The cobra is found all over Hindustan, The cobras are all hooded snakes—that up to a beight of 8,000 feet in the Himis, the neck dilates into an oval disk, alayas and other mountain ranges. Hodgcaused by the expansion of a certain num- son says he never saw it in the Nepaul ber of elongated ribs. The body and tail Valley, but I suspect it is there nevertheare relatively of moderate length, seldom less. It is equally dreaded and fatal whertogether exceeding five or six feet, more ever met with ; fortunately, it is not natfrequently three or four feet. The scales urally aggressive, and seldom exercises its dangerous power unless provoked or in but this is a very different matter from self-defence, at which times its aspect is that of the so-called antidotes, all of which, most alarming. Raising the anterior tbird after long, carefully conducted, and often or more of its body, and expanding its repeated experiments, have been found uthood, with a loud bissing it draws back terly useless. How far remedies may be its head prepared to strike, and, when it of avail has been briefly noticed. does so, darts its head forward and either Cobras are frequently exhibited by the scratches, seizes, or imbeds its fangs in so-called snake-chariners. Their graceful the object of attack. If the grasp be com- and imposing attitudes, with raised heads plete and the fangs of a vigorous and up- and distended necks, as they sway from exhausted snake be imbedded in the flesh, side to side, watching the movements of the most dangerous and often fatal effects their keeper, and frequently striking at result ; but if the fangs only inflict a him with their heads, and the ease with scratch, or if the snake be weak or ex- which they are handled and made to perhausted, the same great danger is not in- form, make them favorites with this class curred. When the bite is inflicted by a and with the people generally. I may here vigorous snake it soon proves fatal ; if the remark that the cobra depicted in Hindco poison enter a large vein and thence be legends or old paintings is the gokurrah, quickly carried into the circulation, death or spectacled snake. Though generally, is very rapid-indeed, almost immediate.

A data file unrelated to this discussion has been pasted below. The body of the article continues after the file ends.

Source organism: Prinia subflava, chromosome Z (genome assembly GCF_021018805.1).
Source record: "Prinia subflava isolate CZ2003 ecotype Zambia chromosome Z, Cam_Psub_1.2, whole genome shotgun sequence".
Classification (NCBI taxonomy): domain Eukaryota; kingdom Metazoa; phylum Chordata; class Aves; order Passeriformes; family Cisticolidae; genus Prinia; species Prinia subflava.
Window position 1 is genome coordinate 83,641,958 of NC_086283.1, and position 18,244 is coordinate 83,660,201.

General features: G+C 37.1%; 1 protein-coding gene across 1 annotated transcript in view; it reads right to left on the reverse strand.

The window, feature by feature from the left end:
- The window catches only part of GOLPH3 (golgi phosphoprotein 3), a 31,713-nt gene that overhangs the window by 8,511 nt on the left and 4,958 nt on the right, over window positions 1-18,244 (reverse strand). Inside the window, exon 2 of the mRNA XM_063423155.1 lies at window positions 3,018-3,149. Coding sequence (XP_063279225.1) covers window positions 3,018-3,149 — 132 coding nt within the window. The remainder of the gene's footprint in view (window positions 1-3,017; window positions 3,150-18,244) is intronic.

when kept for the purpose of exhibition, Men have been known to perish from a co- they are deprived of their fangs (which is bra bite within half an hour. The largest done by roughly cutting them out with a and strongest as well as the smallest and coarse knife), the snake-catchers handle weakest creatures succumb. Fortunately, them fearlessly when armed. These men all who are bitten do not die. In the first know the babits of the creature thoroughplace, some human beings as well as lower ly, and are so well acquainted with the animals have greater tolerance than others extent to which they can move and strike, of this as of other poisons-a result, doubt- that they take them up withont fear, less, of idiosyncrasy or varying degrees of though with great caution, always grasp. nervous energy, which enables one to resisting them tightly just below the head wiih that to which another would succumb. Is one hand, and holding the tail with tle it possible that a degree of tolerance might other. To obviate any risk or needless be acquired—as in the case of King Mith- trouble, they deprive them of their fangs ridates, who fed on poisons till they nour- by breaking or cutting them off at the ished him-by which perhaps immunity roots, and thus rendering the snake temmight be gained ? I believe some inves- porarily harmless. They are aware that a tigations on this subject were made by Mr. new fang is soon produced, and to prevent Stradling, but I do not know with what this they sometimes destroy and remove result.